Salomon v Salomon & Co Ltd

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Salomon v Salomon & Co Ltd [1896] UKHL 1

Key case about corporate legal personality.

Quorum: Lord MacNaghten, Lord Watson, Lord Davey

Mr Salomon incorporated his shoe manufacturing business into a limited company. He (personally) held almost all shares, and took debentures from company as consideration for transferring his personal business into it. The company failed, and another creditor sued, alleging the sums the company paid to Mr Salomon for the business were too high.

Held: From its incorporation date a limited company becomes a legal person with the rights and duties distinct from those of the members and shareholders. The company was properly incorporated, and it was not for the court to speculate as to the motives for incorporation. Just because nearly all shares were owned by a single person made no difference. A company and those individuals directing its are, in law separate persons. There is a corporate veil between them, though this might be lifted or “pierced” in an extraordinary case.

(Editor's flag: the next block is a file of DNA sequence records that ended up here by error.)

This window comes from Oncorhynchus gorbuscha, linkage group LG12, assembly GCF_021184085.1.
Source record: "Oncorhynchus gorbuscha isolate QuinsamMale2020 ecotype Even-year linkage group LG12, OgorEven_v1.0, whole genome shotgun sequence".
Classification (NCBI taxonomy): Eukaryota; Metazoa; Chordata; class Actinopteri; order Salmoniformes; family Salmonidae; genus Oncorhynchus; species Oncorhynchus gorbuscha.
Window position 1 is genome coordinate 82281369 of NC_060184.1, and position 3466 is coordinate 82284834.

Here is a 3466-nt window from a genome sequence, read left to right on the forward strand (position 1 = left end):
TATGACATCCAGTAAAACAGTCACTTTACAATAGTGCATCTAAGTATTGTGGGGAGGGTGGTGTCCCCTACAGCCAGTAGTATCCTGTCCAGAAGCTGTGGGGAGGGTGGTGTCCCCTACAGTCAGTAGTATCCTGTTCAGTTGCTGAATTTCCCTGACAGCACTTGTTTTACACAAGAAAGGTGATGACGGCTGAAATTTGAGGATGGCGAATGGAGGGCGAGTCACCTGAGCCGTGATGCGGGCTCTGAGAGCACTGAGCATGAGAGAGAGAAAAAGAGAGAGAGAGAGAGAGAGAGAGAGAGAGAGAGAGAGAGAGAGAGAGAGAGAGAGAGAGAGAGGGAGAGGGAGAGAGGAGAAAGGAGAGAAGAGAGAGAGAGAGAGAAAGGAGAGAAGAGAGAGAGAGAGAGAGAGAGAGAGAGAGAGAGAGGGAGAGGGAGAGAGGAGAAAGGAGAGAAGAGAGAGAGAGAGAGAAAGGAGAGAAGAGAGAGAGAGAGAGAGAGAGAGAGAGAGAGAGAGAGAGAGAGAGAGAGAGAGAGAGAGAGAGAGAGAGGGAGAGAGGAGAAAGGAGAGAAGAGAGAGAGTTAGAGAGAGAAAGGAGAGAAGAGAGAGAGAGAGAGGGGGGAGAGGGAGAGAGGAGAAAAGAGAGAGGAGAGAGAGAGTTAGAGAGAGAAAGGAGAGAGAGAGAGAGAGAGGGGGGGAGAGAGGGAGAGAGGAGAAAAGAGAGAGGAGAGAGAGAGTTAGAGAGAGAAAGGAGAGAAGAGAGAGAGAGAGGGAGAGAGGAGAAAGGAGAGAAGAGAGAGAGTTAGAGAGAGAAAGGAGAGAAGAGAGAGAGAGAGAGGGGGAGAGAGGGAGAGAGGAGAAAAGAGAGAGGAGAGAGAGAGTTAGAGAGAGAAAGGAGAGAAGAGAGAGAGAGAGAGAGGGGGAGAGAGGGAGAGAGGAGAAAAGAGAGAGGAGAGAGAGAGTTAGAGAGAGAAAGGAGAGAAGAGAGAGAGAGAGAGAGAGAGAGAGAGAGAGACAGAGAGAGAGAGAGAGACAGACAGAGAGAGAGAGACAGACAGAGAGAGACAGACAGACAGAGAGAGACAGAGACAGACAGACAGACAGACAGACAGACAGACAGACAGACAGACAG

Lord MacNaghten: “For such a catastrophe as has occurred in this case some would blame the law that allows the creation of a floating charge. But a floating charge is too convenient a form of security to be lightly abolished. I have long thought, and I believe some of your Lordships also think, that the ordinary trade creditors of a trading company ought to have a preferential claim on the assets in liquidation in respect of debts incurred within a certain limited time before the winding-up. But that is not the law at present. Everybody knows that when there is a winding-up debenture-holders generally step in and sweep off everything; and a great scandal it is.”

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